When you think of London what do you picture? The Queen, Tower Bridge, Buckingham Palace…or the iconic London Transport?
The London Transport Museum opened in Covent Garden in 1980 to showcase the heritage of travelling around the city on London Transport. The museum closed for extensive renovations in 2005 and reopened in 2007. The museum’s sister site London Transport Museum Depot is based in Acton and is a storage facility that holds regular open days throughout the year.
The London Transport Museum is one I have always enjoyed even as child. I don’t know if it’s because it is celebrates something that is so distinctly British or if it just appeals to that childhood excitement of big red buses and underground tube adventures but I have fond memories of it. I have always found it to be quite accessible too, not just in a prams/wheelchair user way, but as somewhere that everyone can level with and enjoy whoever you are.
Train enthusiastic Toddler in hand, Baby in the sling, and The Husband helping to shepherd us in the right direction, we set off to meet the grandparents at the London Transport Museum back in December. I wish I could say we actually went by bus, by train to get there but on this occasion we were running late, it was pouring down, and after a busy day the day before, I found myself contemplating cancelling the trip out after feeling that intense, unrelenting tiredness that often comes with parenting small children. Whilst I wanted to see London Transport, experiencing it first hand with two children on a Saturday in the rain made me cry a little. I ended up finding the Gett app (more about that here) which allows you to order a black cab and pay a fixed price through your phone. We thought it would be a laugh and chance it, and it actually worked out well with the kids and not too expensive
plus it made me feel super fancy.
The museum itself isn’t free unlike many museums in London. Tickets are £17.50 for adults with concessions at £15 plus a discount if you book online. Yes, it does seem like a lot of money but each adult ticket is an annual pass to the museum and under 18s go in for free. It is somewhere that you would want to go back to more than once so you really do get your money’s worth.
Once past the ticket desk and into the main foyer of the museum is the buggy park. There is a ramp up to the 1st floor and a lift so if you aren’t completely toddling, you’re covered.
The museum is set over 3 levels with the oldest models of transport at the top working down to newer. The Toddler was ecstatic to be amongst all the displays of trains, buses, and trams and in his element to be able to go inside the exhibits. To be honest, I think that alone makes it worth a visit for most people. I won’t bore you specifics as I am sure you can imagine what sort of things there are to see. A lot of the exhibits and displays are interactive so you can drive trains, press buttons, see how it works, and there is plenty of space for running around. It’s not too text heavy so you can get a quick read of what things are about whilst pinning down your escapee child.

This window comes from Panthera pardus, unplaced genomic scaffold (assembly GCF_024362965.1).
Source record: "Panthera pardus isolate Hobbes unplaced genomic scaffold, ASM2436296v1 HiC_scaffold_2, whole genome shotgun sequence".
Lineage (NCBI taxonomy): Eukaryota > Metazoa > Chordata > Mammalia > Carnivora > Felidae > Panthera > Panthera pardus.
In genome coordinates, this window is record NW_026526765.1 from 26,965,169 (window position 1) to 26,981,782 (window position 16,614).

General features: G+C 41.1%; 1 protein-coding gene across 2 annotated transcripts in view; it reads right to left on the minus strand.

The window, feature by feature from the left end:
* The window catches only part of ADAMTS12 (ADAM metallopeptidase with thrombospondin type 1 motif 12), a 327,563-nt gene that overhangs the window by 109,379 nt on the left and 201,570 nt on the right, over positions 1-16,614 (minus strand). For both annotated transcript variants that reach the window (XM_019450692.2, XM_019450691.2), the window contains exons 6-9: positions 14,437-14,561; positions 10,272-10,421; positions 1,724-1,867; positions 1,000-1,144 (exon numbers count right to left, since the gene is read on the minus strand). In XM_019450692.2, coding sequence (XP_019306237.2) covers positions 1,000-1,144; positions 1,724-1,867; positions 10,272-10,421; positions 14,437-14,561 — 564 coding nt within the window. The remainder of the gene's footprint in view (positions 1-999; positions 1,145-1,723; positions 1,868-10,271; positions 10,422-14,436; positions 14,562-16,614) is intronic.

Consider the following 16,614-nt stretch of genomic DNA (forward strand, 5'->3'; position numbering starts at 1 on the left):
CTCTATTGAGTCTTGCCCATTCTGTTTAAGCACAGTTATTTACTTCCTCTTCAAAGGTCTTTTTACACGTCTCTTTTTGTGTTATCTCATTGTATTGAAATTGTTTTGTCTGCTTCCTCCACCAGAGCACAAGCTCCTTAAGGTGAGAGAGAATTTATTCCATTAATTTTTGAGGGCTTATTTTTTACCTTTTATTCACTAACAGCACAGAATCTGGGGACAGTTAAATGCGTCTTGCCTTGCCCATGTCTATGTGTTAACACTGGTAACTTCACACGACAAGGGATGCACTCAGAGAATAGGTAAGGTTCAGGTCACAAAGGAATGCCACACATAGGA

As it probably is for most families with young children, The Baby is a bit of an innocent bystander when it comes to days out. A lot of what we do suits The Toddler’s need to run about more than it suits her. This was my initial thought for the London Transport Museum. The Toddler likes trains and running about and The Baby, well she sort of just watches her brother and chews things so we were pleasantly surprised that the All Aboard children’s gallery managed to cater to both.
The upper floor of All Aboard has a little train that the children can play in, a lost property desk, instruments and busking pitch, costumes, and a real bus they can play on too. Look out for little peep holes that show miniature train platforms hidden about the playarea.
To be honest, I thought that was all of the children’s area until we got downstairs and there was more There is a play area that has a double decker bus you can climb in, a Thames Nipper where you can serve customers at the refreshments bar, and Emirates cable car but most refreshingly there was The Baby Train. This is where The Baby got to stretch her legs. The Baby Train is a little soft play area with building blocks and sensory interactive wall made to look like a DLR train. There was also some toy food that had been lobbed in by kids playing in the Nipper but The Baby didn’t mind. I know I am probably easily impressed but it was so nice to have something that caters from 0-upwards and not just rambunctious toddlers.
Now just like in the telesales adverts on TV I must exclaim BUT WAIT…there’s more! Next to the All Aboard there is a wooden train table that is laid out with the exclusive Bigjigs London landmarks trainset and the Lower Deck cafe which had toilets and babychanging facilities close by.
On top of all of that, the museum also hosts storytelling, stay and play, SEN sessions, and other special events for children (see website for details) as well as all the other interactive activities throughout the museum making it a very full day. The bonus of the annual tickets is that there really is enough to keep you coming back -even if it’s just to let the kids run around in the play area.
After everyone in our little lot were all trained out (not The Toddler, never The Toddler) we decided to head off to get lunch via the gift shop of course where the Toddler and The Husband wanted everything and I just wanted a sit down by this point -and we were good, we did get the tube back home!